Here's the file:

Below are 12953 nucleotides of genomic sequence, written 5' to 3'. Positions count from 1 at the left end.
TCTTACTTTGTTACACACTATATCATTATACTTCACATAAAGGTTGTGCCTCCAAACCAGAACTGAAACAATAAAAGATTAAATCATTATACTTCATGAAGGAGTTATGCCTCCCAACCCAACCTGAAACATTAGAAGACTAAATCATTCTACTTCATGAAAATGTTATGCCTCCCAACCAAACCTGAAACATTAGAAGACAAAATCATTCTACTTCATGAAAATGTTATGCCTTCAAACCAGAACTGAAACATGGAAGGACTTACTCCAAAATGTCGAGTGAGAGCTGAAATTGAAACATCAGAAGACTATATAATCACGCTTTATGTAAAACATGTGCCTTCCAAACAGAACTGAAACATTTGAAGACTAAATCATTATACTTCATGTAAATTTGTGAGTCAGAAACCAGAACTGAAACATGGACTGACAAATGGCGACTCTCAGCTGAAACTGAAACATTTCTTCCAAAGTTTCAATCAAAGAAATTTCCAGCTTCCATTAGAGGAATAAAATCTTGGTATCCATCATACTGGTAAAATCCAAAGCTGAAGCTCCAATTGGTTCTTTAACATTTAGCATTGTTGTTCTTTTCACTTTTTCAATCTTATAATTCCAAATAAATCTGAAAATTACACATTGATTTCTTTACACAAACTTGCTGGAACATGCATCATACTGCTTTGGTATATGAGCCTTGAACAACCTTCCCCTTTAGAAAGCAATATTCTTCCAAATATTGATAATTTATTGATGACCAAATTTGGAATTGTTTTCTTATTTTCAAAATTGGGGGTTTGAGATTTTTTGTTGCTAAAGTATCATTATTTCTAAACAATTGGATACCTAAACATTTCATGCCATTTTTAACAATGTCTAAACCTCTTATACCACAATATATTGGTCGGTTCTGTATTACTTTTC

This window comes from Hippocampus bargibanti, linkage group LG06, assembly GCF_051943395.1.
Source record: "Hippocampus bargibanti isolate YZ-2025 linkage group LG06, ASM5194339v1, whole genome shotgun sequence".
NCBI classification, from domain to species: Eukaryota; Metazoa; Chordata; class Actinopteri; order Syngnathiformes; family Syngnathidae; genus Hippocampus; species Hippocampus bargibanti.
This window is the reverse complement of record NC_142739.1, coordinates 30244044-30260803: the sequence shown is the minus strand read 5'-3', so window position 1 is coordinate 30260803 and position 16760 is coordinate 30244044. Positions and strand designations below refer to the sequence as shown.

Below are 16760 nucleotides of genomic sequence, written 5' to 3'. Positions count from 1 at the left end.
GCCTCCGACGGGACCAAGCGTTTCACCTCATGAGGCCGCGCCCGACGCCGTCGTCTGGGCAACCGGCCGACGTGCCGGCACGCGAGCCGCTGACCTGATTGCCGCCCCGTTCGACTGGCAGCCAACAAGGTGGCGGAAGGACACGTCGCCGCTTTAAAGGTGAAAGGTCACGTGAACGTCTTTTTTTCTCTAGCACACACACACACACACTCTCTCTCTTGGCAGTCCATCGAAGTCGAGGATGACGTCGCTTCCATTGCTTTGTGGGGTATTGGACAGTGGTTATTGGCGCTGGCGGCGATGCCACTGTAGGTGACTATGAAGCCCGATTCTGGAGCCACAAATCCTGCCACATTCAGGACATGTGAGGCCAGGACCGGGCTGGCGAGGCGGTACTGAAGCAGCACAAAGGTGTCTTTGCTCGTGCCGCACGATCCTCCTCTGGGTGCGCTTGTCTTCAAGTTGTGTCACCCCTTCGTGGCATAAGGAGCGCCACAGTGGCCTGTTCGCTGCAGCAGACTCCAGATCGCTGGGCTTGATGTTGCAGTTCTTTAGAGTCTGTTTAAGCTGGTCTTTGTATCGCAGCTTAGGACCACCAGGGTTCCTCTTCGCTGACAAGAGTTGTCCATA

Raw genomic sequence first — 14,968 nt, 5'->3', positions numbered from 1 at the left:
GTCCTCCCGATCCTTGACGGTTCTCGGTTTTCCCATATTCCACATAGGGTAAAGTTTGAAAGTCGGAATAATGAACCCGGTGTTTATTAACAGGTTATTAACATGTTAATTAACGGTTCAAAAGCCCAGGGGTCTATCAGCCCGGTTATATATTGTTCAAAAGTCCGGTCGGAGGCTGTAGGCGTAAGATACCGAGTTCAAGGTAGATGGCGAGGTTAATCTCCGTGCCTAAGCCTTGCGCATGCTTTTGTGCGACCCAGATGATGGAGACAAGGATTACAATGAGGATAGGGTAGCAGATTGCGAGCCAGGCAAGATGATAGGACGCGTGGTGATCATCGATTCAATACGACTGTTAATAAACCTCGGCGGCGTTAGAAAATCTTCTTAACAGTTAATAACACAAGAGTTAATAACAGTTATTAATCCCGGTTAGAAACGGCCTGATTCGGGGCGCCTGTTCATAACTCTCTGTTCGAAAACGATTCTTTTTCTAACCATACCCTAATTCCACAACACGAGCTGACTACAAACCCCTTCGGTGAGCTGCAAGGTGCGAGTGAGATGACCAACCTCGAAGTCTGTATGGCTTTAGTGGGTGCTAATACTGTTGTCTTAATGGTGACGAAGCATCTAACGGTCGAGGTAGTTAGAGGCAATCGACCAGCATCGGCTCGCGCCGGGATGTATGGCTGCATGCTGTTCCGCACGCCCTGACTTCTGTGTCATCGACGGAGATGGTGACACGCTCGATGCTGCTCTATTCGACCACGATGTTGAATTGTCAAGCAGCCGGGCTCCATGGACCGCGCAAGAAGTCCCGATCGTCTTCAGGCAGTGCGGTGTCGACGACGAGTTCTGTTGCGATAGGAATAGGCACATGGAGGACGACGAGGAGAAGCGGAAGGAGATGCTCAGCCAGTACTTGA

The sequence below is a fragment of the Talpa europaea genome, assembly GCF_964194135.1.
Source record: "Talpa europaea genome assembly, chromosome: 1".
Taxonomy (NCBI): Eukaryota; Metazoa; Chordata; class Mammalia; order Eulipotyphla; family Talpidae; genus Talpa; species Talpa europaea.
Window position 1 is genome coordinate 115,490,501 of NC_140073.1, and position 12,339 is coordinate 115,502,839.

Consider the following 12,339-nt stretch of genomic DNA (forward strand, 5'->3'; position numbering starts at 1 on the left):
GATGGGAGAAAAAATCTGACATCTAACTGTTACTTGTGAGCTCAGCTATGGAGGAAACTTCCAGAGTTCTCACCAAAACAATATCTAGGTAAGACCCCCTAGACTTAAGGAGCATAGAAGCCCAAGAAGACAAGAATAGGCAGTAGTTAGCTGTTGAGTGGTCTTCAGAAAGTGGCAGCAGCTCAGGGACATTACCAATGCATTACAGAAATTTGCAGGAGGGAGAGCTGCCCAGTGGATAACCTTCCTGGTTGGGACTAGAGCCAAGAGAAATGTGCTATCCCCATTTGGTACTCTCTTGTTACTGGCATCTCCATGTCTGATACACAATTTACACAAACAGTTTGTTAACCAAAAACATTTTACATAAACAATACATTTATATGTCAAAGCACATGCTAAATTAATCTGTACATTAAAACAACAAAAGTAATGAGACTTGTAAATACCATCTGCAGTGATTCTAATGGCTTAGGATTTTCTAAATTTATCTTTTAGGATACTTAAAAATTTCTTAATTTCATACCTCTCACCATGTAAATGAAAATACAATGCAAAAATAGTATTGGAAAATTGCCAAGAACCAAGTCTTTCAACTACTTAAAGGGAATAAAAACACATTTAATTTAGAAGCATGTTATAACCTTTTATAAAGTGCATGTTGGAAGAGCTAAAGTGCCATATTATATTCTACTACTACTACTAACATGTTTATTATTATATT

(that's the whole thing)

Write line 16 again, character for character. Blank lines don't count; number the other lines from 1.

GATGGGAGAAAAAATCTGACATCTAACTGTTACTTGTGAGCTCAGCTATGGAGGAAACTTCCAGAGTTCTCACCAAAACAATATCTAGGTAAGACCCCCTAGACTTAAGGAGCATAGAAGCCCAAGAAGACAAGAATAGGCAGTAGTTAGCTGTTGAGTGGTCTTCAGAAAGTGGCAGCAGCTCAGGGACATTACCAATGCATTACAGAAATTTGCAGGAGGGAGAGCTGCCCAGTGGATAACCTTCCTGGTTGGGACTAGAGCCAAGAGAAATGTGCTATCCCCATTTGGTACTCTCTTGTTACTGGCATCTCCATGTCTGATACACAATTTACACAAACAGTTTGTTAACCAAAAACATTTTACATAAACAATACATTTATATGTCAAAGCACATGCTAAATTAATCTGTACATTAAAACAACAAAAGTAATGAGACTTGTAAATACCATCTGCAGTGATTCTAATGGCTTAGGATTTTCTAAATTTATCTTTTAGGATACTTAAAAATTTCTTAATTTCATACCTCTCACCATGTAAATGAAAATACAATGCAAAAATAGTATTGGAAAATTGCCAAGAACCAAGTCTTTCAACTACTTAAAGGGAATAAAAACACATTTAATTTAGAAGCATGTTATAACCTTTTATAAAGTGCATGTTGGAAGAGCTAAAGTGCCATATTATATTCTACTACTACTACTAACATGTTTATTATTATATT